The Greenland government’s statement, says (in translation) that Naalakkersuisut has agreed to work for a ban on HFO in the Arctic, via IMO, targeting both navigation and transport of HFO in Arctic, and taking into consideration an analysis of the socio-economic, environmental and climate consequences for Greenland of a possible ban on sailing on HFO in the Arctic.
The analysis shows that a ban on sailing on HFO will be associated with a socioeconomic cost of approximately 8.1 million kroner [€1.085 million/ USD$1.268 million] annually. A very important reason for avoiding HFO in Arctic waters is that marine casualties, which lead to waste of HFO in the marine environment, can have major environmental and economic consequences. HFO is very difficult and partly impossible to collect at low sea temperatures. Therefore, in case of major spill of HFO, there is a high risk that the oil will remain in the water for a long time or on the coasts that the oil may endanger.
In April 2018, the IMO’s Marine Environment Protection Committee (MEPC72) agreed to move forward on developing of a Arctic ban on heavy fuel oil - which is already banned in Antarctic waters.
After Denmark was one of the countries to back the ban, making it the sixth Arctic nation to do so, Kåre Press-Kristensen, Senior Advisor to the Danish Ecological Council, a member of the Clean Arctic Alliance, had expressed his hope for further collaboration with Greenland in order to gather support for the ban.
MEPC72 directed one of its sub-committees (PPR6) - which will meet in early 2019 - to develop a ban on heavy fuel oil use and carriage for use by ships in the Arctic, “on the basis of an assessment of the impacts” and “on an appropriate timescale”.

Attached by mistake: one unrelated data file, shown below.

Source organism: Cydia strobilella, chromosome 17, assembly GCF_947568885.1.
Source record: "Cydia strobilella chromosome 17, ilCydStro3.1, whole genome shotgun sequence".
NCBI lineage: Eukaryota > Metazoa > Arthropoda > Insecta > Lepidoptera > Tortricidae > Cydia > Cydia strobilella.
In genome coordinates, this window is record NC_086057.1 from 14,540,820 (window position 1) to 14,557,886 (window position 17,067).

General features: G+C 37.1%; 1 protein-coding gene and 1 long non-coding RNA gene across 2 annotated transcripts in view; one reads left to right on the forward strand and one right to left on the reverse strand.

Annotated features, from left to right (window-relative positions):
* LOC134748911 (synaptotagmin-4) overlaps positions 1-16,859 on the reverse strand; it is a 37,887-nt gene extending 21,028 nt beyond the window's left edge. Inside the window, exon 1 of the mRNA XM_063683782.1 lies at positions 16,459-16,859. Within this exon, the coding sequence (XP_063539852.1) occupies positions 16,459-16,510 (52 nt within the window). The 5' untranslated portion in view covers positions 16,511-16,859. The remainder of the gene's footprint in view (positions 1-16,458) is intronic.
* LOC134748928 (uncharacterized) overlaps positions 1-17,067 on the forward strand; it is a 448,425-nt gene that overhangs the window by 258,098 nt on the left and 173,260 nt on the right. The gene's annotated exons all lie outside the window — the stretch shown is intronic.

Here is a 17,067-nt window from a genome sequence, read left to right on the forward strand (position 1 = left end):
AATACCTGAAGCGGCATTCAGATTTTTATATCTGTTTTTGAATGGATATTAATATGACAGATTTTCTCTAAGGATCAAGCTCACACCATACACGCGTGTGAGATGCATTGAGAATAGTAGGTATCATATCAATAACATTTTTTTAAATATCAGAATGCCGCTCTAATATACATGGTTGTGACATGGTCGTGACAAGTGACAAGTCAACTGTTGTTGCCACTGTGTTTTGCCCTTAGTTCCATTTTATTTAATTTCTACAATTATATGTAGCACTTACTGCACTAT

Arctic summer sea ice is approximately half the extent it was in the 1970s and half the volume, while the region’s strongest sea ice has broken up twice this year, for the first time on record. The use of heavy fuel oil in the Arctic not only increases the risk of devastating oil spills, but it also generates higher emissions of black carbon, which exacerbate the melting of both sea and glacier ice.
Commenting on the Greenland government backing of the HFO ban, Clean Arctic Alliance Lead Advisor Sian Prior said:
With MEPC73 coming up next month in London, Greenland’s backing of a ban on the world’s dirtiest shipping fuel in the Arctic is a timely encouragement for IMO member state governments to strengthen their commitment to quickly end the use and carriage of heavy fuel oil in Arctic waters. The best thing IMO member states can now do for their domestic shipping industries is to send a clear signal for investment in alternatives to HFO. We’re also calling on shipping companies crossing the Arctic - such as Maersk and COSCO - to show industry leadership and move towards cleaner fuels, and to commit to decarbonised forms of propulsion in the future.